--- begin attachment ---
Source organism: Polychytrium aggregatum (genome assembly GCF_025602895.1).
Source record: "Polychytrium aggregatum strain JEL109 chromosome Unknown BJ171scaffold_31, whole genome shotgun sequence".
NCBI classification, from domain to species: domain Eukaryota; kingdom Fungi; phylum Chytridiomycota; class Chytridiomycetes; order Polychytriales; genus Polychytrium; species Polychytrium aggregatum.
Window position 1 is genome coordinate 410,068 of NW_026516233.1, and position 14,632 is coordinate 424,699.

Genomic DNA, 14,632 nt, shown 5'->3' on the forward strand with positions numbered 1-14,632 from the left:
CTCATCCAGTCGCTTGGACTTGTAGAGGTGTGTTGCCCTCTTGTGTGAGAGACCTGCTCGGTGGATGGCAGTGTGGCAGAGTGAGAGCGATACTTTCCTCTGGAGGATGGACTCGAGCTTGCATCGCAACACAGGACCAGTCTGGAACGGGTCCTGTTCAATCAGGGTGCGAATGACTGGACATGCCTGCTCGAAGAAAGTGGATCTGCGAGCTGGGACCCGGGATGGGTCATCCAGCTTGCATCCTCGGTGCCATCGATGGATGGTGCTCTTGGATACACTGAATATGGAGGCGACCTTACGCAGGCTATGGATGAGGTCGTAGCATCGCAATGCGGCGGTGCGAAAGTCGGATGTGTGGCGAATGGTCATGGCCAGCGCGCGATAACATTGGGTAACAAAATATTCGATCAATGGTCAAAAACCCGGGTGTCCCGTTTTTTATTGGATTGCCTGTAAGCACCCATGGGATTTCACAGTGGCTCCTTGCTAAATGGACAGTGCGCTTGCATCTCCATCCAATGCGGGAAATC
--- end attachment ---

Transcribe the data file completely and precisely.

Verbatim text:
Source organism: Polychytrium aggregatum (genome assembly GCF_025602895.1).
Source record: "Polychytrium aggregatum strain JEL109 chromosome Unknown BJ171scaffold_31, whole genome shotgun sequence".
NCBI classification, from domain to species: domain Eukaryota; kingdom Fungi; phylum Chytridiomycota; class Chytridiomycetes; order Polychytriales; genus Polychytrium; species Polychytrium aggregatum.
Window position 1 is genome coordinate 410,068 of NW_026516233.1, and position 14,632 is coordinate 424,699.

Genomic DNA, 14,632 nt, shown 5'->3' on the forward strand with positions numbered 1-14,632 from the left:
CTCATCCAGTCGCTTGGACTTGTAGAGGTGTGTTGCCCTCTTGTGTGAGAGACCTGCTCGGTGGATGGCAGTGTGGCAGAGTGAGAGCGATACTTTCCTCTGGAGGATGGACTCGAGCTTGCATCGCAACACAGGACCAGTCTGGAACGGGTCCTGTTCAATCAGGGTGCGAATGACTGGACATGCCTGCTCGAAGAAAGTGGATCTGCGAGCTGGGACCCGGGATGGGTCATCCAGCTTGCATCCTCGGTGCCATCGATGGATGGTGCTCTTGGATACACTGAATATGGAGGCGACCTTACGCAGGCTATGGATGAGGTCGTAGCATCGCAATGCGGCGGTGCGAAAGTCGGATGTGTGGCGAATGGTCATGGCCAGCGCGCGATAACATTGGGTAACAAAATATTCGATCAATGGTCAAAAACCCGGGTGTCCCGTTTTTTATTGGATTGCCTGTAAGCACCCATGGGATTTCACAGTGGCTCCTTGCTAAATGGACAGTGCGCTTGCATCTCCATCCAATGCGGGAAATC